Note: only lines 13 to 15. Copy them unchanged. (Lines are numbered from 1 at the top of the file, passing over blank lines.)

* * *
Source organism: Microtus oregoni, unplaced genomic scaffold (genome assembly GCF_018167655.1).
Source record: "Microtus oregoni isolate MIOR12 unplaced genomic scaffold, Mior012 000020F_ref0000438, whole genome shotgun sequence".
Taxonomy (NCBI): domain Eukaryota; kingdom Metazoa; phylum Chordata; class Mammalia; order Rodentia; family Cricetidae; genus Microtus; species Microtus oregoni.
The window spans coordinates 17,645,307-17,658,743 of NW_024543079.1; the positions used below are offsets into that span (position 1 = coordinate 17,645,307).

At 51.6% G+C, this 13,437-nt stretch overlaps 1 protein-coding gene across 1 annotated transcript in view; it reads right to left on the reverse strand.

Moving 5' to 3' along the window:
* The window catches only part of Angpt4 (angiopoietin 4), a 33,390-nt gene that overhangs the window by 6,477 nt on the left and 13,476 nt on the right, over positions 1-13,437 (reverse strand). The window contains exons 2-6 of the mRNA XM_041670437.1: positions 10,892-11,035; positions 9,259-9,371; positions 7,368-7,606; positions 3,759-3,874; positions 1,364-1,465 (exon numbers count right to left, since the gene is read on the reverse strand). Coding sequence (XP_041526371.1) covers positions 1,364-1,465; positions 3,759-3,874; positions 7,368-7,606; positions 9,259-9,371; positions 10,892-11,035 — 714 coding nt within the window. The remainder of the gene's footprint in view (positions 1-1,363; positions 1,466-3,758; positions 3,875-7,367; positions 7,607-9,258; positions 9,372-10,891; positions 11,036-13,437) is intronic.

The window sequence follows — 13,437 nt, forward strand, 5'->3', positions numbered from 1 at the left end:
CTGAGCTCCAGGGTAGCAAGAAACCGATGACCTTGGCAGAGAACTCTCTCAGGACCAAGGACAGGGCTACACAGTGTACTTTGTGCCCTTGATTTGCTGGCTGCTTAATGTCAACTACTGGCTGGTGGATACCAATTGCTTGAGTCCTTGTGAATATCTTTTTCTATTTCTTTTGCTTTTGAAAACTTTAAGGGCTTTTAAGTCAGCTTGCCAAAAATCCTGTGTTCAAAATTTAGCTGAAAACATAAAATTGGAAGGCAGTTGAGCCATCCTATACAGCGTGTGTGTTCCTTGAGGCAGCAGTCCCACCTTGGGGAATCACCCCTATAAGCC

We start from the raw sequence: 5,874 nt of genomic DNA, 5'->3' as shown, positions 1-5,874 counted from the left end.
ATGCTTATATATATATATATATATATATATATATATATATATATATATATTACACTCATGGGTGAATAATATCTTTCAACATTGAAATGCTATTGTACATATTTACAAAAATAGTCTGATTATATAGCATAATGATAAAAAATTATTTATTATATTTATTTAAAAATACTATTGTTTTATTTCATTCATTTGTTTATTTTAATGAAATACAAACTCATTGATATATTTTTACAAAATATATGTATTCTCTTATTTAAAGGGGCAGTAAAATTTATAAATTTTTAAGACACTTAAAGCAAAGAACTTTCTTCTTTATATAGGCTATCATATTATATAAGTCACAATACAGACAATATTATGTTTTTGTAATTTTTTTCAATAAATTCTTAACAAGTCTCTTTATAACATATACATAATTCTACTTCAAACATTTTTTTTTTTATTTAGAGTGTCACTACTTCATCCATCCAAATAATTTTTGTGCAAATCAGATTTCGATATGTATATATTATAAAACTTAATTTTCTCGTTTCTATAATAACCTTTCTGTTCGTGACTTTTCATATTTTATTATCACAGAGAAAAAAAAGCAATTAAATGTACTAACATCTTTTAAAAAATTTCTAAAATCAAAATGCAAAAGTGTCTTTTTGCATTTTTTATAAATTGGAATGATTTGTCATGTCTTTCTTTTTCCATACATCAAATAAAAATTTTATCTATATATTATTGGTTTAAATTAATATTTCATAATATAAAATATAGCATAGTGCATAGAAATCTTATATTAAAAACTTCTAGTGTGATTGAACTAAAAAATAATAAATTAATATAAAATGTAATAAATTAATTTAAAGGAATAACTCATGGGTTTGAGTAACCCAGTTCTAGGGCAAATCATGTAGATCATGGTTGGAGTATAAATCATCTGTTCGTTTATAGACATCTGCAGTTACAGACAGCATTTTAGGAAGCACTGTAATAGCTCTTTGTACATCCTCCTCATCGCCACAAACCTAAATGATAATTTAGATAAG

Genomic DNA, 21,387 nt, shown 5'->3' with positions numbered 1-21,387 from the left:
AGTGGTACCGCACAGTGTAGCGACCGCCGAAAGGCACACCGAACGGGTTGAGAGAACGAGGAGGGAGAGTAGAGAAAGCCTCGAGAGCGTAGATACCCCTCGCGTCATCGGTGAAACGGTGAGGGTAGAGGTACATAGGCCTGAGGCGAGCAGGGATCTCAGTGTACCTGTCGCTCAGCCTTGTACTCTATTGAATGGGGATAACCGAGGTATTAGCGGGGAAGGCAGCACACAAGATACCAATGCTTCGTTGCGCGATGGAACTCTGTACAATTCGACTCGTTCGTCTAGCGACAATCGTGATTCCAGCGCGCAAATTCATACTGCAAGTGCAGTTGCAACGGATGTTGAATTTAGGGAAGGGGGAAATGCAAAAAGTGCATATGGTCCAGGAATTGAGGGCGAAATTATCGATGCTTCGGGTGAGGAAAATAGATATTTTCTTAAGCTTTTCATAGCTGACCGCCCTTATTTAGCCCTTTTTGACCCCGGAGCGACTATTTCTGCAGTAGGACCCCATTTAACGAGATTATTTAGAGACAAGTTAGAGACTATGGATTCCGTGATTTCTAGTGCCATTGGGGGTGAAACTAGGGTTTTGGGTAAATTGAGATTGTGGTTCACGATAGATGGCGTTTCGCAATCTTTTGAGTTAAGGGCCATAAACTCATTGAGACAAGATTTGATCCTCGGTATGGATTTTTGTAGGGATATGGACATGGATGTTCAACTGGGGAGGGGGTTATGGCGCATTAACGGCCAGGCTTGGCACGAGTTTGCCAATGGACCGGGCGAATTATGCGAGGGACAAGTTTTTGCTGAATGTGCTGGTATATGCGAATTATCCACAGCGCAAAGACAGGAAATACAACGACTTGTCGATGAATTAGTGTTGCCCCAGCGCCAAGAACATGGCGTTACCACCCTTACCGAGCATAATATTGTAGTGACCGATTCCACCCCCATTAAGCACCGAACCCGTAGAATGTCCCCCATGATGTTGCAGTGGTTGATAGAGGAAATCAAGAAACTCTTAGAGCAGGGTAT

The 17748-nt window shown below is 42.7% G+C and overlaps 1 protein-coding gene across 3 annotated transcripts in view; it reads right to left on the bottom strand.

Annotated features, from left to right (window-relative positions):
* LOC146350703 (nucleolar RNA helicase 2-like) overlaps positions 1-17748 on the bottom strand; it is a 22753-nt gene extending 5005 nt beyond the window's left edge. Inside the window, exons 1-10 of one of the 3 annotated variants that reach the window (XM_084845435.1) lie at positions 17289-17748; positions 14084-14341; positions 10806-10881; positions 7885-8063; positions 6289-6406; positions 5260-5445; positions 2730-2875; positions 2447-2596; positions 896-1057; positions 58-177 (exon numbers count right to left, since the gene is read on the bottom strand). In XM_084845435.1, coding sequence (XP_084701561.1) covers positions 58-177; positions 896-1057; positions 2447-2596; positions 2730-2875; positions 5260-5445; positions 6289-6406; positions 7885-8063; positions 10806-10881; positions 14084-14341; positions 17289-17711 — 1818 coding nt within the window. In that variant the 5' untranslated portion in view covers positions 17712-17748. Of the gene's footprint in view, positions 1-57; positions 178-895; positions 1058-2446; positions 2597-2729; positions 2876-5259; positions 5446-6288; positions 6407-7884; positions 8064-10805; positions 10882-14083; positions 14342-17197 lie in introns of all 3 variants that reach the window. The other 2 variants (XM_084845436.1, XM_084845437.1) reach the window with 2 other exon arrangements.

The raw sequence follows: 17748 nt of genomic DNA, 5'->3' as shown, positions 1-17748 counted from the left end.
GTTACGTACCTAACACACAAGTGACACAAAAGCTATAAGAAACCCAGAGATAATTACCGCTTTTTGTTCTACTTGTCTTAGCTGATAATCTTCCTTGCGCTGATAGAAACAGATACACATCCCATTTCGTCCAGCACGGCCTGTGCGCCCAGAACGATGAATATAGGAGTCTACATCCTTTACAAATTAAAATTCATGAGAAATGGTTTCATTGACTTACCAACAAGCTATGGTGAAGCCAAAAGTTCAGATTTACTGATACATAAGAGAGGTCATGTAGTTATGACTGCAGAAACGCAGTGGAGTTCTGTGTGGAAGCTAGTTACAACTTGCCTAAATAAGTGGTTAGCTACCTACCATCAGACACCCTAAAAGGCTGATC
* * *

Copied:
AGTGGTACCGCACAGTGTAGCGACCGCCGAAAGGCACACCGAACGGGTTGAGAGAACGAGGAGGGAGAGTAGAGAAAGCCTCGAGAGCGTAGATACCCCTCGCGTCATCGGTGAAACGGTGAGGGTAGAGGTACATAGGCCTGAGGCGAGCAGGGATCTCAGTGTACCTGTCGCTCAGCCTTGTACTCTATTGAATGGGGATAACCGAGGTATTAGCGGGGAAGGCAGCACACAAGATACCAATGCTTCGTTGCGCGATGGAACTCTGTACAATTCGACTCGTTCGTCTAGCGACAATCGTGATTCCAGCGCGCAAATTCATACTGCAAGTGCAGTTGCAACGGATGTTGAATTTAGGGAAGGGGGAAATGCAAAAAGTGCATATGGTCCAGGAATTGAGGGCGAAATTATCGATGCTTCGGGTGAGGAAAATAGATATTTTCTTAAGCTTTTCATAGCTGACCGCCCTTATTTAGCCCTTTTTGACCCCGGAGCGACTATTTCTGCAGTAGGACCCCATTTAACGAGATTATTTAGAGACAAGTTAGAGACTATGGATTCCGTGATTTCTAGTGCCATTGGGGGTGAAACTAGGGTTTTGGGTAAATTGAGATTGTGGTTCACGATAGATGGCGTTTCGCAATCTTTTGAGTTAAGGGCCATAAACTCATTGAGACAAGATTTGATCCTCGGTATGGATTTTTGTAGGGATATGGACATGGATGTTCAACTGGGGAGGGGGTTATGGCGCATTAACGGCCAGGCTTGGCACGAGTTTGCCAATGGACCGGGCGAATTATGCGAGGGACAAGTTTTTGCTGAATGTGCTGGTATATGCGAATTATCCACAGCGCAAAGACAGGAAATACAACGACTTGTCGATGAATTAGTGTTGCCCCAGCGCCAAGAACATGGCGTTACCACCCTTACCGAGCATAATATTGTAGTGACCGATTCCACCCCCATTAAGCACCGAACCCGTAGAATGTCCCCCATGATGTTGCAGTGGTTGATAGAGGAAATCAAGAAACTCTTAGAGCAGGGTAT

The 17748-nt window shown below is 42.7% G+C and overlaps 1 protein-coding gene across 3 annotated transcripts in view; it reads right to left on the bottom strand.

Annotated features, from left to right (window-relative positions):